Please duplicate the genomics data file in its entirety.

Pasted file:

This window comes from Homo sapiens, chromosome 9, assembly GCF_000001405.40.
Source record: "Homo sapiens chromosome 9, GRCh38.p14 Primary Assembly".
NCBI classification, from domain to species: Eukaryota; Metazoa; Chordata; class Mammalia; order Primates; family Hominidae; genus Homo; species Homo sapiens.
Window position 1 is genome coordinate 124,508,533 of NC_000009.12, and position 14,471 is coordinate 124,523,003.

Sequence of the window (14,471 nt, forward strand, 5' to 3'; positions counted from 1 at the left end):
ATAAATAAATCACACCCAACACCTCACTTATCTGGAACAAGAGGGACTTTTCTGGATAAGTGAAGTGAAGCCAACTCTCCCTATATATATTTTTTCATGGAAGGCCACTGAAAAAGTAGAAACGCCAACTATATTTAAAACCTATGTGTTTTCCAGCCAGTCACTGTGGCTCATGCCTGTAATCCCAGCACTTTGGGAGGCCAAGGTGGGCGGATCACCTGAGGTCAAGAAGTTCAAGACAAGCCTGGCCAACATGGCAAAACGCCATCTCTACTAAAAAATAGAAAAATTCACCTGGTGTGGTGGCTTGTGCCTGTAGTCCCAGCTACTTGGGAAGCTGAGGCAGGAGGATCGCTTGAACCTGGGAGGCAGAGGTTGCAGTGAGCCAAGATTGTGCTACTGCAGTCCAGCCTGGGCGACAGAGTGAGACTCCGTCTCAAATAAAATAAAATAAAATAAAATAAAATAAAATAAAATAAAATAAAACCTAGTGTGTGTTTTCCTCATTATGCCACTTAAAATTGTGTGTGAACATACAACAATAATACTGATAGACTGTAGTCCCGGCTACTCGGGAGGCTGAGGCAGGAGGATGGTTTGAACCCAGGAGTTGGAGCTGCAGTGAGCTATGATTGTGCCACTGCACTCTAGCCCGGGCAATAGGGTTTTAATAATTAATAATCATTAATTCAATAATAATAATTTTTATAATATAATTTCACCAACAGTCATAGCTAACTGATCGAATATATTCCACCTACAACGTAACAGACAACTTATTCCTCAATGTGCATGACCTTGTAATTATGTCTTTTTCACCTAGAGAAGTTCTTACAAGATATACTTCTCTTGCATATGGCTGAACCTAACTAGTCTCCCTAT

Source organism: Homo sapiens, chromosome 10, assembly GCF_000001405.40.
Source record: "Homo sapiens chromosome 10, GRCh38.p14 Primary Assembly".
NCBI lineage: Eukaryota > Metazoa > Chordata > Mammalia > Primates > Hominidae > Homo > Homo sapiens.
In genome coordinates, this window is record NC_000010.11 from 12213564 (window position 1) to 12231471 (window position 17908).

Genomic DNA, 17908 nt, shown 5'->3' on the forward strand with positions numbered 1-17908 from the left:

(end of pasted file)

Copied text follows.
This window comes from Homo sapiens, chromosome 9, assembly GCF_000001405.40.
Source record: "Homo sapiens chromosome 9, GRCh38.p14 Primary Assembly".
NCBI classification, from domain to species: Eukaryota; Metazoa; Chordata; class Mammalia; order Primates; family Hominidae; genus Homo; species Homo sapiens.
Window position 1 is genome coordinate 124,508,533 of NC_000009.12, and position 14,471 is coordinate 124,523,003.

Sequence of the window (14,471 nt, forward strand, 5' to 3'; positions counted from 1 at the left end):
ATAAATAAATCACACCCAACACCTCACTTATCTGGAACAAGAGGGACTTTTCTGGATAAGTGAAGTGAAGCCAACTCTCCCTATATATATTTTTTCATGGAAGGCCACTGAAAAAGTAGAAACGCCAACTATATTTAAAACCTATGTGTTTTCCAGCCAGTCACTGTGGCTCATGCCTGTAATCCCAGCACTTTGGGAGGCCAAGGTGGGCGGATCACCTGAGGTCAAGAAGTTCAAGACAAGCCTGGCCAACATGGCAAAACGCCATCTCTACTAAAAAATAGAAAAATTCACCTGGTGTGGTGGCTTGTGCCTGTAGTCCCAGCTACTTGGGAAGCTGAGGCAGGAGGATCGCTTGAACCTGGGAGGCAGAGGTTGCAGTGAGCCAAGATTGTGCTACTGCAGTCCAGCCTGGGCGACAGAGTGAGACTCCGTCTCAAATAAAATAAAATAAAATAAAATAAAATAAAATAAAATAAAATAAAACCTAGTGTGTGTTTTCCTCATTATGCCACTTAAAATTGTGTGTGAACATACAACAATAATACTGATAGACTGTAGTCCCGGCTACTCGGGAGGCTGAGGCAGGAGGATGGTTTGAACCCAGGAGTTGGAGCTGCAGTGAGCTATGATTGTGCCACTGCACTCTAGCCCGGGCAATAGGGTTTTAATAATTAATAATCATTAATTCAATAATAATAATTTTTATAATATAATTTCACCAACAGTCATAGCTAACTGATCGAATATATTCCACCTACAACGTAACAGACAACTTATTCCTCAATGTGCATGACCTTGTAATTATGTCTTTTTCACCTAGAGAAGTTCTTACAAGATATACTTCTCTTGCATATGGCTGAACCTAACTAGTCTCCCTAT

Source organism: Homo sapiens, chromosome 10, assembly GCF_000001405.40.
Source record: "Homo sapiens chromosome 10, GRCh38.p14 Primary Assembly".
NCBI lineage: Eukaryota > Metazoa > Chordata > Mammalia > Primates > Hominidae > Homo > Homo sapiens.
In genome coordinates, this window is record NC_000010.11 from 12213564 (window position 1) to 12231471 (window position 17908).

Genomic DNA, 17908 nt, shown 5'->3' on the forward strand with positions numbered 1-17908 from the left: